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Dartmouth Engineering Team to Help Decarbonize UN Peacekeeping Missions

Dec 13, 2023   |   Irving Institute

Vikrant Vaze, Stata Family Career Development Associate Professor of Engineering, and Steven Peterson, Senior Engineering Lecturer, will work with Dartmouth's Dickey Center for International Understanding and Irving Institute for Energy and Society to develop a decision-making framework to help decarbonize United Nations (UN) peacekeeping missions in fragile states.

Vikrant Vaze, Dartmouth's Stata Family Career Development Associate Professor of Engineering.

The UN estimates that between 20–40% of the energy produced and consumed in five key conflict areas in Africa is from UN peacekeeping missions—primarily due to the use of diesel fuel. In spring 2023, the Dickey Center hosted a workshop, Powering Peace: Supporting Renewable Energy for Fragile States, focused on this challenge. The event brought together some of the world's foremost experts in this space and "took a multi-disciplinary look at how to accelerate the transition of UN peacekeeping missions to renewable energy" with a focus on "moving from good intentions to practical plans to meet the UN's climate change goals."

As participants Vaze and Peterson noted, "There was a widespread agreement and enthusiasm about the need to act quickly and a general alignment at a conceptual level between these key stakeholders. However, the group openly recognized that different participants had somewhat different preferences when it came to the specifics of the renewable energy investment decisions. Thus, one main takeaway was the need to develop a shared understanding and a decision-making framework to move the process forward."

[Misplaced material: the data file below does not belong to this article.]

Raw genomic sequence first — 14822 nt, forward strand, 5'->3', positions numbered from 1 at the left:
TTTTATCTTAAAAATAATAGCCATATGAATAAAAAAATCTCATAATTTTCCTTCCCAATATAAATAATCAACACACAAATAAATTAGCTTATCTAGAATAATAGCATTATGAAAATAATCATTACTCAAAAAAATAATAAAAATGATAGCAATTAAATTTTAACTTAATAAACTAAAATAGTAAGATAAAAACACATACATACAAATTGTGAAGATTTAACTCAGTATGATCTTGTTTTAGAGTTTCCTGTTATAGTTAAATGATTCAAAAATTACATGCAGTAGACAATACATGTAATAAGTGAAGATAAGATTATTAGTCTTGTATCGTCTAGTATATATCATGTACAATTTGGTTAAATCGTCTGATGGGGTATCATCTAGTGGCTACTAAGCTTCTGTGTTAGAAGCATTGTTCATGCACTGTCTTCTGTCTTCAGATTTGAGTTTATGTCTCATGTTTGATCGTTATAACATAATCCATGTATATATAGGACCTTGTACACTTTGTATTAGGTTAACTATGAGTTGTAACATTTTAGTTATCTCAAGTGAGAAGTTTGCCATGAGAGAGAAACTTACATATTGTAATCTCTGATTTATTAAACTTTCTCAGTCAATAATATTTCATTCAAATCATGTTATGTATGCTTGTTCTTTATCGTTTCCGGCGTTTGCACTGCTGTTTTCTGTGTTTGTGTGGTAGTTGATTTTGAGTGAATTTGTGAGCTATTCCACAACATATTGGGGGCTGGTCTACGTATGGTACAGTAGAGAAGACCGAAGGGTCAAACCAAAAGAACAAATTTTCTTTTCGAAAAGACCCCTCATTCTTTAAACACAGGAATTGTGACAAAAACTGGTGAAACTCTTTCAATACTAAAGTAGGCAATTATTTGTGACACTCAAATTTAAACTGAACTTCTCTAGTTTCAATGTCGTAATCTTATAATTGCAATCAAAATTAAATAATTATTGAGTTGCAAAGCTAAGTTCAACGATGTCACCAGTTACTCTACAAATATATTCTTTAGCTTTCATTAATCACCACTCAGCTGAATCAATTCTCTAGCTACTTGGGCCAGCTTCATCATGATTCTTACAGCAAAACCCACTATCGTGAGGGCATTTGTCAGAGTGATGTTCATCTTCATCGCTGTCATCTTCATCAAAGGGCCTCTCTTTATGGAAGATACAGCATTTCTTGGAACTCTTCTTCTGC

Vaze and Peterson submitted a successful proposal to Irving (one of the workshop's co-sponsors) for the development of this decision-making framework, a project that is now in full swing in conjunction with the Dickey Center. The project team includes: Vaze, who has expertise in optimization and group decision making and who will oversee the modeling project and PhD student researchers; Peterson, who is a system dynamics practitioner, who will oversee undergraduate involvement in the project as well as system dynamics components; Dickey Center Director Victoria Holt, who will serve as lead advisor to the project; and engineering graduate students Lilly Yang and Siqi Ke, who are conducting core research to help build out the decision making model.

The first step for the team has been to engage stakeholders to identify key objectives, constraints, and levers, with a particular focus on taking a "bottom-up approach" by "engaging key collaborators, especially those in Africa… early and often," helping to ensure that outcomes meet community and societal goals and needs.

This input will then guide the project team in the development and testing of the framework and supporting tools with the Dickey Center and its Powering Peace partners. The goal is to enable stakeholders to evaluate and quantify key tradeoffs in the process of transitioning to renewable energy at UN Peacekeeping missions.

Dartmouth undergraduate students will also engage with the project as part of the ENGS 18: System Dynamics in Policy Design and Analysis and ENGS 19.01: Future of Energy Systems courses, offering them a chance to participate and learn from a real-world case study in the complexity of transforming energy systems. Data from the project will inform curriculum for the course and students will be encouraged to "select the Powering Peace problem space for their capstone projects," with high-quality projects potentially being presented at the 2024 International System Dynamics Conference in Norway.

"The Irving Institute is thrilled to help support this important element of Powering Peace," said Irving Interim Faculty Director and Hutchinson '68A Professor of Engineering Innovation Geoff Parker, "which will not only help ensure the long-term success of the larger effort to decarbonize UN peacekeeping missions but also enrich our students' learning and ability to understand and lead this kind of work in the future."

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